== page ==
About Nu Dentistry

The Pros and Cons of Getting a Root Canal in Houston, TX

With the right dentist and dental care, root canal treatment can be the one thing capable of saving your beautiful smile.

By Jennifer
Photography by Pete

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When you have a bad toothache that won’t go away, you know it’s time to visit your dentist . Most often, severe tooth pain is a sign of dental decay wreaking havoc on your tooth. When our dentists at Nu Dentistry notice a deep cavity, we have to ask ourselves, “Can a badly decayed tooth be saved?” For all but the most severe cases, a root canal can save even a tooth on the brink of death and return it to its former glory.

What is a root canal? A root canal is a procedure a dentist or endodontist performs to preserve a tooth from severe damage and dental decay. The process involves removing your tooth’s infected pulp down to the root, sterilizing it, and restoring it with a dental filling or crown. For some teeth, a root canal involves more than one diseased root or canal. Each root must be completely decay-free before the tooth can be permanently sealed. Otherwise, you risk your procedure failing.

What Causes You To Need A Root Canal?

Teeth are composed of three layers: the hard protective enamel, the softer dentin, and the sensitive dental pulp at your tooth’s center. When the pulp becomes damaged, it can be excruciating. This part of the tooth contains the vulnerable blood vessels and nerves keeping your tooth alive and healthy. When these structures become damaged, you must get a root canal to remove and replace any damaged dental tissue.

The primary reasons your dentist may suggest a root canal include:

Dental Decay

Tooth decay and cavities are the top reason our patients need a root canal in Houston. They burrow through enamel and dentin into the pulp with a single-minded purpose: to destroy your tooth. A root canal is used to clear out the infection and prevent decay from spreading so deep into your tooth that it requires extraction.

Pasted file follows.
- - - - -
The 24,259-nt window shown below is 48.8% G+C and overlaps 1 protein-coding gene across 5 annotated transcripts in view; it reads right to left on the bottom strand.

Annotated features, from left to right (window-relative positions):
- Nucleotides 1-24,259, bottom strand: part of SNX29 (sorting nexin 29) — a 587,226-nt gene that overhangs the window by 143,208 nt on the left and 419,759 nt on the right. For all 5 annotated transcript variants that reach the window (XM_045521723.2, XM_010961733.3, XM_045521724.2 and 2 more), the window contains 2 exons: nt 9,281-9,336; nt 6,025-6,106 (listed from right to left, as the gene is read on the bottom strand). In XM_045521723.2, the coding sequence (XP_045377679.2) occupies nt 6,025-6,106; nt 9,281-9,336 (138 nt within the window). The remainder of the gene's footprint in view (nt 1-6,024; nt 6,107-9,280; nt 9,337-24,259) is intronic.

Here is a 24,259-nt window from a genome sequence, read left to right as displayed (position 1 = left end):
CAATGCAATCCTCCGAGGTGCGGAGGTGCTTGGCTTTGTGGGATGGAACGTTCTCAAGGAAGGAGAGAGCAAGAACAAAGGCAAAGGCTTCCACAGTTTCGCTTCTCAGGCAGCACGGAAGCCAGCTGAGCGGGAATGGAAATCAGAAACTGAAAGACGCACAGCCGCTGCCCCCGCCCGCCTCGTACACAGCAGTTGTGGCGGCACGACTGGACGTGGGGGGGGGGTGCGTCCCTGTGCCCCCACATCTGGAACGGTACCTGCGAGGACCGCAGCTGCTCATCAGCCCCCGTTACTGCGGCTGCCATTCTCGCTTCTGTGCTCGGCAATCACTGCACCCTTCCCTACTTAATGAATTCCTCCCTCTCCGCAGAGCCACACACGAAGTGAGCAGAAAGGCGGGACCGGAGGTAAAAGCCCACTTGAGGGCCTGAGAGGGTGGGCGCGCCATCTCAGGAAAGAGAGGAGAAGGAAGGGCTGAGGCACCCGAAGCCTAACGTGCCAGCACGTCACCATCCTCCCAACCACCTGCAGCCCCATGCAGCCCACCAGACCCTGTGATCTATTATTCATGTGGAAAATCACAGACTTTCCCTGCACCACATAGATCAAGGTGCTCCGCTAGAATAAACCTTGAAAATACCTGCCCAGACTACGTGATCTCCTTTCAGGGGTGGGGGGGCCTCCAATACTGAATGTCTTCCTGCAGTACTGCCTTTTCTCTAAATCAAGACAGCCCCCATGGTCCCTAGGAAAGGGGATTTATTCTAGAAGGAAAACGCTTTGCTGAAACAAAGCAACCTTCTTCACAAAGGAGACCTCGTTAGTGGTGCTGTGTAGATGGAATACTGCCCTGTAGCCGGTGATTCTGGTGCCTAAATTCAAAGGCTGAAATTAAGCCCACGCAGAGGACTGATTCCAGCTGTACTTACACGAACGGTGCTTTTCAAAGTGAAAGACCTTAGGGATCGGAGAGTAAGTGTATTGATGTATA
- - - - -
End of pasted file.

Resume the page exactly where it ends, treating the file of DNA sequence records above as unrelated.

Multiple Treatments

When a tooth acquires multiple cavities over the years, it will need the current filling or crown to be removed, the new damage cleared away, and a new dental restoration. Slowly but surely, these multiple treatments will cut out more and more of your enamel and dentin until the pulp is reached. As we know, once the pulp becomes involved, a root canal becomes necessary.

Dental Trauma

Dental trauma like deep fractures and breaks can reach far enough down into a tooth to damage the pulp. Not only can this cause severe tooth nerve pain, but it can also put your tooth’s life at risk. Your endodontist will remove the injured pulp before repairing and reinforcing the tooth with a filling or crown. It’s not just extensive damage you need to worry about, either. Even small and painless cracks and chips from nighttime grinding and clenching can make their mark. Without cosmetic repair like tooth bonding or veneers, many of these minor injuries can still leave your tooth vulnerable to infection and decay. With time, these will require a root canal.

Pros of Root Canal Treatment

Root canals provide relief from debilitating tooth pain. Whether your tooth hurts from trauma or a cavity, root canals permanently stop the problem at its source. They also keep your tooth protected against further harm, potentially for a lifetime with excellent dental hygiene.

They stop root canal infection from damaging nearby bones and teeth. From the moment tooth decay breaks its way through your enamel, it won’t stop its attack on your mouth even once it reaches the end of your tooth. Root canals prevent infection from spilling out into nearby gum and bone tissue in the form of a pus-filled abscess, where it would spread to neighboring teeth and into your bloodstream.

Root canals save your teeth. Pulling a tooth is always a last resort reserved only for teeth a root canal can’t fix. Missing a tooth weakens your smile and leaves an unsightly gap that needs to be replaced. This can be costly and time-consuming. Leaving the gap alone can lead to bone loss, further decay, shifting teeth, and the potential need for another tooth removal.

Cons of Root Canal Treatment